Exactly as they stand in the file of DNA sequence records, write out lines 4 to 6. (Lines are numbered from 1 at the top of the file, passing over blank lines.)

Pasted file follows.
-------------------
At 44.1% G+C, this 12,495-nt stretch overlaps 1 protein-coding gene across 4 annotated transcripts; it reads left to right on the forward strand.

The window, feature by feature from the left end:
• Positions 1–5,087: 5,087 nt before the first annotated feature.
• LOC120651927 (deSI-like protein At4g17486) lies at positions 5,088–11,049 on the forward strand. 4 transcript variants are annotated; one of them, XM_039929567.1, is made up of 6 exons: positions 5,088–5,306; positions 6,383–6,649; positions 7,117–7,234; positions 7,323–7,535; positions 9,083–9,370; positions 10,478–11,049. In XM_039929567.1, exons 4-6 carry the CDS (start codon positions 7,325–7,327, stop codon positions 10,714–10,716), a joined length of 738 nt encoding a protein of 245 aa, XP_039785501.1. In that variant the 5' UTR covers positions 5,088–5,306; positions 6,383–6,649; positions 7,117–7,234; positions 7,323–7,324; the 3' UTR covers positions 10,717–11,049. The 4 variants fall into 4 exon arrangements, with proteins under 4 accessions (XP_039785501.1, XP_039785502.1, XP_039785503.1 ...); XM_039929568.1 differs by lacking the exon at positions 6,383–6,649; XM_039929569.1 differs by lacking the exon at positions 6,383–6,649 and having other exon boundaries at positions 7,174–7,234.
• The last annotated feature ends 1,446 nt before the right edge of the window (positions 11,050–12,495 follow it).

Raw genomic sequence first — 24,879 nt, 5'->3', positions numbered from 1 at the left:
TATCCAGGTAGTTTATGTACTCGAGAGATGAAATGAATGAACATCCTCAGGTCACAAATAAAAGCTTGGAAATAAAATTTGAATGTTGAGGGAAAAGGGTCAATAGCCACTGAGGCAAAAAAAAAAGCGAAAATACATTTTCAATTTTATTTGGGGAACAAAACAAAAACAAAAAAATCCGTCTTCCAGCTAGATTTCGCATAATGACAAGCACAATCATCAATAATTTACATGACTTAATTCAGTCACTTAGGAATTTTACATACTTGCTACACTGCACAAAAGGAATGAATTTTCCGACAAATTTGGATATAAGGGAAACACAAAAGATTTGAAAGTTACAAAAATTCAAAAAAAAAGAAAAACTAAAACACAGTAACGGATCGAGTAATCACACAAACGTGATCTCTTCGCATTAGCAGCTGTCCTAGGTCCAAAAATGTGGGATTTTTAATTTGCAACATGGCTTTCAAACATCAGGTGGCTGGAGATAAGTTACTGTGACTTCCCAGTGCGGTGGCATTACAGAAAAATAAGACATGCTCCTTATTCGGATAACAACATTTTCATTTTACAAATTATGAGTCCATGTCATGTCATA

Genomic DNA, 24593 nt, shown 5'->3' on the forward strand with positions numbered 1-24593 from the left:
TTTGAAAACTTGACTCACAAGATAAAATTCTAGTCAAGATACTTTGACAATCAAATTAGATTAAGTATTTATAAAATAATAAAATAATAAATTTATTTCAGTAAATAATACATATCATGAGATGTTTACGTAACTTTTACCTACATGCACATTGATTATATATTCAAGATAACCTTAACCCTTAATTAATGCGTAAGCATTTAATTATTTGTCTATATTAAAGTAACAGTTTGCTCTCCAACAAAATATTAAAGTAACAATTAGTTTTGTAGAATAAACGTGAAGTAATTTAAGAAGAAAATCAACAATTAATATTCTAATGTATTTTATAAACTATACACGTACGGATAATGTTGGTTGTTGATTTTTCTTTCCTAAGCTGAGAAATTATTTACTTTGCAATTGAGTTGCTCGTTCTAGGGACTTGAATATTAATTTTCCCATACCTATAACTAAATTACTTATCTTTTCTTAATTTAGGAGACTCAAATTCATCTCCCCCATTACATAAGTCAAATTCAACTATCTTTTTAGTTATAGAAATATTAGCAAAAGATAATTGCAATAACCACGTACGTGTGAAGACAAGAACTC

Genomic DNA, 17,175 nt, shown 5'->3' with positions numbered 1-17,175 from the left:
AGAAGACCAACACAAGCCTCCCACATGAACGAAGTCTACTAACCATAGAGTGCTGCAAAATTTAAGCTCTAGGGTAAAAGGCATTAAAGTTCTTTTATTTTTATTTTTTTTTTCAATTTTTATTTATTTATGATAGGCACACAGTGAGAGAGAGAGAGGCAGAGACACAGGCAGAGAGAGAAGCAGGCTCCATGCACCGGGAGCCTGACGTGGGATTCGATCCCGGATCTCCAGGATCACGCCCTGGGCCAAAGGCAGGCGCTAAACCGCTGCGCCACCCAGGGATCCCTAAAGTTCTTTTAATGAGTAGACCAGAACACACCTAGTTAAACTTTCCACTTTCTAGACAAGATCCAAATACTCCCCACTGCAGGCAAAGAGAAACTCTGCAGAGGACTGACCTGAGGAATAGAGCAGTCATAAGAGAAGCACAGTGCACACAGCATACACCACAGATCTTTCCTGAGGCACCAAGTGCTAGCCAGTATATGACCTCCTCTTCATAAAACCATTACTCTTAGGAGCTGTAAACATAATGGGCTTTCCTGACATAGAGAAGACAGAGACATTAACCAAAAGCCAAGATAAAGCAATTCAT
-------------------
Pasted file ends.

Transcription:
• LOC120651927 (deSI-like protein At4g17486) lies at positions 5,088–11,049 on the forward strand. 4 transcript variants are annotated; one of them, XM_039929567.1, is made up of 6 exons: positions 5,088–5,306; positions 6,383–6,649; positions 7,117–7,234; positions 7,323–7,535; positions 9,083–9,370; positions 10,478–11,049. In XM_039929567.1, exons 4-6 carry the CDS (start codon positions 7,325–7,327, stop codon positions 10,714–10,716), a joined length of 738 nt encoding a protein of 245 aa, XP_039785501.1. In that variant the 5' UTR covers positions 5,088–5,306; positions 6,383–6,649; positions 7,117–7,234; positions 7,323–7,324; the 3' UTR covers positions 10,717–11,049. The 4 variants fall into 4 exon arrangements, with proteins under 4 accessions (XP_039785501.1, XP_039785502.1, XP_039785503.1 ...); XM_039929568.1 differs by lacking the exon at positions 6,383–6,649; XM_039929569.1 differs by lacking the exon at positions 6,383–6,649 and having other exon boundaries at positions 7,174–7,234.
• The last annotated feature ends 1,446 nt before the right edge of the window (positions 11,050–12,495 follow it).

Raw genomic sequence first — 24,879 nt, 5'->3', positions numbered from 1 at the left: